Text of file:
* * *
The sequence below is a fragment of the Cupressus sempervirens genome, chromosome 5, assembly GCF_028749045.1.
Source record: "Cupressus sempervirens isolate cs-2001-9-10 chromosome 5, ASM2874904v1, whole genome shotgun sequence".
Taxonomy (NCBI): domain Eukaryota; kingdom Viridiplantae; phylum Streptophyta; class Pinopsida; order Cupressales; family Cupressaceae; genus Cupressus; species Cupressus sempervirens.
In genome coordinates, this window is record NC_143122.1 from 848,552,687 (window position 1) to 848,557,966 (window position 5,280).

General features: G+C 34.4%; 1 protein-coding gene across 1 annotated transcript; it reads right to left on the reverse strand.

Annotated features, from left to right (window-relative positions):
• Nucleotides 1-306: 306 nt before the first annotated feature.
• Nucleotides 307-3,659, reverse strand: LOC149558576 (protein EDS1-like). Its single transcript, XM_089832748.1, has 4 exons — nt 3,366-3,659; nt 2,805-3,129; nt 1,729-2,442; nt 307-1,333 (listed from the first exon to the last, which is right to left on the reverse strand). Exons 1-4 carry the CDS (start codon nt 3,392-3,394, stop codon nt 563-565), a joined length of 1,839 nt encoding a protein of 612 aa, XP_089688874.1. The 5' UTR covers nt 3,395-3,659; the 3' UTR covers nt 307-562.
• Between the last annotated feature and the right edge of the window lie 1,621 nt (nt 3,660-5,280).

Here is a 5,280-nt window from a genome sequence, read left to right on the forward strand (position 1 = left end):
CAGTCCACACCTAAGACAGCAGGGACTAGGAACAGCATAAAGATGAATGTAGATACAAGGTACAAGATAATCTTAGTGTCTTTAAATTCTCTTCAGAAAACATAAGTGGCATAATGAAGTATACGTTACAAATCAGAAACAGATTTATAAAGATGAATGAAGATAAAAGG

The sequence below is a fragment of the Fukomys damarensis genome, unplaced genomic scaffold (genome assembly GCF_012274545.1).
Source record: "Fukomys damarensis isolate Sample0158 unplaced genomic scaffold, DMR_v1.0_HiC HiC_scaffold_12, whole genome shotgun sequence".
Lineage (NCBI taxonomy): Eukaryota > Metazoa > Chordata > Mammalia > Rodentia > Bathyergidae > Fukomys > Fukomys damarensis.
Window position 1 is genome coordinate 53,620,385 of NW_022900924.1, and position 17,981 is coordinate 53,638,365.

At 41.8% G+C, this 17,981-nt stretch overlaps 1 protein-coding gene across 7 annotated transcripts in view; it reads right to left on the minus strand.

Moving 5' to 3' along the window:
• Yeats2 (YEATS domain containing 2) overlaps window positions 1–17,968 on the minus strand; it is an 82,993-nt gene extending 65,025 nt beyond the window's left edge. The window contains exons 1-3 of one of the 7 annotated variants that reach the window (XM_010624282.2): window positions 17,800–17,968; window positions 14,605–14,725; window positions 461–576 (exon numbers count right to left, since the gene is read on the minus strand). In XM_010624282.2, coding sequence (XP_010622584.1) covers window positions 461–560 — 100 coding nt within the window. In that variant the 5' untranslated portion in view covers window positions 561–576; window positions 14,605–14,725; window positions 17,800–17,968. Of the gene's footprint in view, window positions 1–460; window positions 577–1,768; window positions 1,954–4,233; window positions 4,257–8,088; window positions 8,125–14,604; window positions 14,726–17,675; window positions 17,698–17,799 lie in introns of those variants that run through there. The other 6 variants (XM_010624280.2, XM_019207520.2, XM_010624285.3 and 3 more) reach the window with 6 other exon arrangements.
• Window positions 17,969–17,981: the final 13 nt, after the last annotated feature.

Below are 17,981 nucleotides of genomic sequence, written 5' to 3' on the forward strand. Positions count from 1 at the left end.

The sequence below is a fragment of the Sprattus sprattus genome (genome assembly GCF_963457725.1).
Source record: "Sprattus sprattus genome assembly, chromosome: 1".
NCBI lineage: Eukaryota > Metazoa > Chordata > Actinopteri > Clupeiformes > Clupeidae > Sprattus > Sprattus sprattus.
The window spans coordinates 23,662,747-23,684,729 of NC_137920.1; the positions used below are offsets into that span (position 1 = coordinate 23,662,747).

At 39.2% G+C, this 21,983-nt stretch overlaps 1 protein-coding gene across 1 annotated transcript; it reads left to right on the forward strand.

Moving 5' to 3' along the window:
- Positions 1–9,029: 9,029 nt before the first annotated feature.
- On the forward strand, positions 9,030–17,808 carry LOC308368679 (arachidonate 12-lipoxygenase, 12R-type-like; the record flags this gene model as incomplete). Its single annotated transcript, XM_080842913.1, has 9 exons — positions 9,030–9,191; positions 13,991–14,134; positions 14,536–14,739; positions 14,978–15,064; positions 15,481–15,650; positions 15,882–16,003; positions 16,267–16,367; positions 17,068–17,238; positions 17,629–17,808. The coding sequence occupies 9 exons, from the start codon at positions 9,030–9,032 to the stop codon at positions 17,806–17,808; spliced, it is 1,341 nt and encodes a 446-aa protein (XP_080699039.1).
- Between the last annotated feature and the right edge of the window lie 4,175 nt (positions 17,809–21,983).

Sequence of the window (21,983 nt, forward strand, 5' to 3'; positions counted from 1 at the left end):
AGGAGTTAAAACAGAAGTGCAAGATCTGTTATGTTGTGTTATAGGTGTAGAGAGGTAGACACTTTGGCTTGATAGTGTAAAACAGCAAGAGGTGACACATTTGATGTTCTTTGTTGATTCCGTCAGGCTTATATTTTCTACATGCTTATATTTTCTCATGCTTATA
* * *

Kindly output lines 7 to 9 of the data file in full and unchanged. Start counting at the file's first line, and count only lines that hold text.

• Nucleotides 1-306: 306 nt before the first annotated feature.
• Nucleotides 307-3,659, reverse strand: LOC149558576 (protein EDS1-like). Its single transcript, XM_089832748.1, has 4 exons — nt 3,366-3,659; nt 2,805-3,129; nt 1,729-2,442; nt 307-1,333 (listed from the first exon to the last, which is right to left on the reverse strand). Exons 1-4 carry the CDS (start codon nt 3,392-3,394, stop codon nt 563-565), a joined length of 1,839 nt encoding a protein of 612 aa, XP_089688874.1. The 5' UTR covers nt 3,395-3,659; the 3' UTR covers nt 307-562.
• Between the last annotated feature and the right edge of the window lie 1,621 nt (nt 3,660-5,280).